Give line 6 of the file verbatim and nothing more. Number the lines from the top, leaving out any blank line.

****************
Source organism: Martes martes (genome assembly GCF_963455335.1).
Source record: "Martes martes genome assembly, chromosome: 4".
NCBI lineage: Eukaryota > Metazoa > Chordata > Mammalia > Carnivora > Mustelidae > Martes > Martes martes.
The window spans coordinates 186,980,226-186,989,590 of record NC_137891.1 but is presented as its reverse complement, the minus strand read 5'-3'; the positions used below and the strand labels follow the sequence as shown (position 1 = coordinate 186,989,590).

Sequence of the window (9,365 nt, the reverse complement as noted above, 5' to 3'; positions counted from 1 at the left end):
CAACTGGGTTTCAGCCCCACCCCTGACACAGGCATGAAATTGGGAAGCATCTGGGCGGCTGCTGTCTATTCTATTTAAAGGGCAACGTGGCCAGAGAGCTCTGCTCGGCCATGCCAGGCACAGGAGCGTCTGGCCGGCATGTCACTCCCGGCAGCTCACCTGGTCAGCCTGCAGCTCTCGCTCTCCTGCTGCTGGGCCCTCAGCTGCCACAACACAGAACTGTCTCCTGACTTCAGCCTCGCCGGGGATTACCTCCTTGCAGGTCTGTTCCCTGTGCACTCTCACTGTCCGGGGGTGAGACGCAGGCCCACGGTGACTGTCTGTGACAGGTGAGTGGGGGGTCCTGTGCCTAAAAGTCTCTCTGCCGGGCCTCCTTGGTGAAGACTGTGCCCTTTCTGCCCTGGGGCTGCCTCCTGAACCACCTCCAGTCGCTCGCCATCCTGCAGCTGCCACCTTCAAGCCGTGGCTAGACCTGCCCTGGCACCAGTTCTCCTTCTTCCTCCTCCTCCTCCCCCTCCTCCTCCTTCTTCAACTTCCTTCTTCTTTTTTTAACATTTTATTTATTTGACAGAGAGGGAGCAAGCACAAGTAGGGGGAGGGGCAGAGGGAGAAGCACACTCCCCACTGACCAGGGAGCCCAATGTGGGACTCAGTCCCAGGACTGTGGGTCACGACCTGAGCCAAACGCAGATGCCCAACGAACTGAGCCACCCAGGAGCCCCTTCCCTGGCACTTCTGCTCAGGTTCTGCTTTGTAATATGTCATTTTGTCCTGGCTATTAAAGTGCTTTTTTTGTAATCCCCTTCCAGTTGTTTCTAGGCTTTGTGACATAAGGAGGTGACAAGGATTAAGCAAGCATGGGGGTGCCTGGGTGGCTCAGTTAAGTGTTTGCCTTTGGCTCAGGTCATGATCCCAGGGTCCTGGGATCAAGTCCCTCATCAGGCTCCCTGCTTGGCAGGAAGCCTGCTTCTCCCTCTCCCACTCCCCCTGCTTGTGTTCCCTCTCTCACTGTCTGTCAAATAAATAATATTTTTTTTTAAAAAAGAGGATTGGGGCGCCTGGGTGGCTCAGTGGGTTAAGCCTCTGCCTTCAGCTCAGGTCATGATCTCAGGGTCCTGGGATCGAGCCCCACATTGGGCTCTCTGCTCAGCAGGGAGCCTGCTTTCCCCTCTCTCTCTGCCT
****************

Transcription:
CAACTGGGTTTCAGCCCCACCCCTGACACAGGCATGAAATTGGGAAGCATCTGGGCGGCTGCTGTCTATTCTATTTAAAGGGCAACGTGGCCAGAGAGCTCTGCTCGGCCATGCCAGGCACAGGAGCGTCTGGCCGGCATGTCACTCCCGGCAGCTCACCTGGTCAGCCTGCAGCTCTCGCTCTCCTGCTGCTGGGCCCTCAGCTGCCACAACACAGAACTGTCTCCTGACTTCAGCCTCGCCGGGGATTACCTCCTTGCAGGTCTGTTCCCTGTGCACTCTCACTGTCCGGGGGTGAGACGCAGGCCCACGGTGACTGTCTGTGACAGGTGAGTGGGGGGTCCTGTGCCTAAAAGTCTCTCTGCCGGGCCTCCTTGGTGAAGACTGTGCCCTTTCTGCCCTGGGGCTGCCTCCTGAACCACCTCCAGTCGCTCGCCATCCTGCAGCTGCCACCTTCAAGCCGTGGCTAGACCTGCCCTGGCACCAGTTCTCCTTCTTCCTCCTCCTCCTCCCCCTCCTCCTCCTTCTTCAACTTCCTTCTTCTTTTTTTAACATTTTATTTATTTGACAGAGAGGGAGCAAGCACAAGTAGGGGGAGGGGCAGAGGGAGAAGCACACTCCCCACTGACCAGGGAGCCCAATGTGGGACTCAGTCCCAGGACTGTGGGTCACGACCTGAGCCAAACGCAGATGCCCAACGAACTGAGCCACCCAGGAGCCCCTTCCCTGGCACTTCTGCTCAGGTTCTGCTTTGTAATATGTCATTTTGTCCTGGCTATTAAAGTGCTTTTTTTGTAATCCCCTTCCAGTTGTTTCTAGGCTTTGTGACATAAGGAGGTGACAAGGATTAAGCAAGCATGGGGGTGCCTGGGTGGCTCAGTTAAGTGTTTGCCTTTGGCTCAGGTCATGATCCCAGGGTCCTGGGATCAAGTCCCTCATCAGGCTCCCTGCTTGGCAGGAAGCCTGCTTCTCCCTCTCCCACTCCCCCTGCTTGTGTTCCCTCTCTCACTGTCTGTCAAATAAATAATATTTTTTTTTAAAAAAGAGGATTGGGGCGCCTGGGTGGCTCAGTGGGTTAAGCCTCTGCCTTCAGCTCAGGTCATGATCTCAGGGTCCTGGGATCGAGCCCCACATTGGGCTCTCTGCTCAGCAGGGAGCCTGCTTTCCCCTCTCTCTCTGCCT